This section is really important because we look at how customers feel at each point or each phase of the journey.
In our example above, we have a positive journey (green) and a negative journey (red). When you look at motivations and pain points, what is it that causes the customer to remain on the green journey all the way to the end and beyond? And what distracts them and makes them feel annoyed or even disgusted?
Basically, there are two psychological principles — the peak-end rule and the halo effect. Knowing these principles can help us influence customers at a subconscious level.
The peak-end rule says that we judge an experience based on the peak and the end. If we had a fabulous experience, the peak is super high and at the point where it wasn't as great, it was still reasonable. In this case, we will judge every experience with that company as being great. However, if we have a lower peak and a lower end, we have a negative experience. Even if it is a lower end and then a higher peak, it doesn't matter because we need to have a high peak and a high end all the way to keep customers on that journey.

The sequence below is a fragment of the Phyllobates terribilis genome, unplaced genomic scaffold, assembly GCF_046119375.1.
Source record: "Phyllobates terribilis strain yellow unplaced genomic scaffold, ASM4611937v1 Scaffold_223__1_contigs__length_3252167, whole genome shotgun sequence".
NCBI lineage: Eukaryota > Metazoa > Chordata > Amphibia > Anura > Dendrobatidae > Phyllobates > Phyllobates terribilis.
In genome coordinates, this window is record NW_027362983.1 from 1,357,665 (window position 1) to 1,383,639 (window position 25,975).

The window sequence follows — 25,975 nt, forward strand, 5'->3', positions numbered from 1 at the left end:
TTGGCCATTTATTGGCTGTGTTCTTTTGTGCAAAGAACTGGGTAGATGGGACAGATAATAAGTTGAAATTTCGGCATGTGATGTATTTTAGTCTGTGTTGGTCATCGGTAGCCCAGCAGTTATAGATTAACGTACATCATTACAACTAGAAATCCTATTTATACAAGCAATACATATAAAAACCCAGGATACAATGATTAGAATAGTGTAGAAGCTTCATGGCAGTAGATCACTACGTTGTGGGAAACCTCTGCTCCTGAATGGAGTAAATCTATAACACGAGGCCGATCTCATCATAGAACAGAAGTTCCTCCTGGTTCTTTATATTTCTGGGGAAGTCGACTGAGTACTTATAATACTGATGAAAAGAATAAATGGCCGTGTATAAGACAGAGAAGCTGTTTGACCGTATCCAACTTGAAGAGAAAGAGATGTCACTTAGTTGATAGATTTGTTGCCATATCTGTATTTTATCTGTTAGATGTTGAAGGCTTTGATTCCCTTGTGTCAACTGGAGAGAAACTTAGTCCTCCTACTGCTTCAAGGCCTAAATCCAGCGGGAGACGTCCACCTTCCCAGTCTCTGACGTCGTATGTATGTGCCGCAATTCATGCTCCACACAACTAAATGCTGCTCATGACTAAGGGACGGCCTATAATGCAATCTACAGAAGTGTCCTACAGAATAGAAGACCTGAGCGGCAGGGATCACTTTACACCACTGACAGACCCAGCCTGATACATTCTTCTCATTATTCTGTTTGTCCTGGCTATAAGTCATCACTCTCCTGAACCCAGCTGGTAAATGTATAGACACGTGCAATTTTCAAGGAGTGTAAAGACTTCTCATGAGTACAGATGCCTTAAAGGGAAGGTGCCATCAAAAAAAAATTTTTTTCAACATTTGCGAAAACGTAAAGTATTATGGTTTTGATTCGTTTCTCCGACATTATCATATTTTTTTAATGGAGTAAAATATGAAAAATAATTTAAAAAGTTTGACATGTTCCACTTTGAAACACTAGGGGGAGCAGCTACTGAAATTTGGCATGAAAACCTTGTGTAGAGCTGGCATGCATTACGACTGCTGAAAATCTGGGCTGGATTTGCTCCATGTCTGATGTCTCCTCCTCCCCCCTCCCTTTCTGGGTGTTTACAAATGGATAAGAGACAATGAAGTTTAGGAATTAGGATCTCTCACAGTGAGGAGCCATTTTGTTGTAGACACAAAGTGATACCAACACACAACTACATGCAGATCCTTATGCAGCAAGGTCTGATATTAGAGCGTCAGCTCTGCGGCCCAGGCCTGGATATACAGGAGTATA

The halo effect means that one positive experience or positive trait can influence our opinion as a positive experience for everything else. In the shoes example discussed above, the experience was so great that it amplified the total perception of the shoe store. So, when customers have a positive experience that is reliable, important, authentic, trustworthy, they are likely to return.
There are three moments of truth when customers are forming or changing their opinion on your brand, product, or service. Those moments of truth are when a customer first encounters your product, when a customer experiences your product and the customer's reaction to the product, even if it's just mental feedback to themselves.
If we align these moments of truth with the stages of our map, we’ll see the following picture.
The Awareness and Desire stage corresponds to the first encounter with your product, the Purchase stage is when a customer uses your product, and the Post-Purchase and Advocacy stages are when a customer provides their feedback.
Now, let's have a quick look into potential customer loss. To pinpoint the reasons why your customers drop off, ask yourself these questions:
- What are we doing at each phase?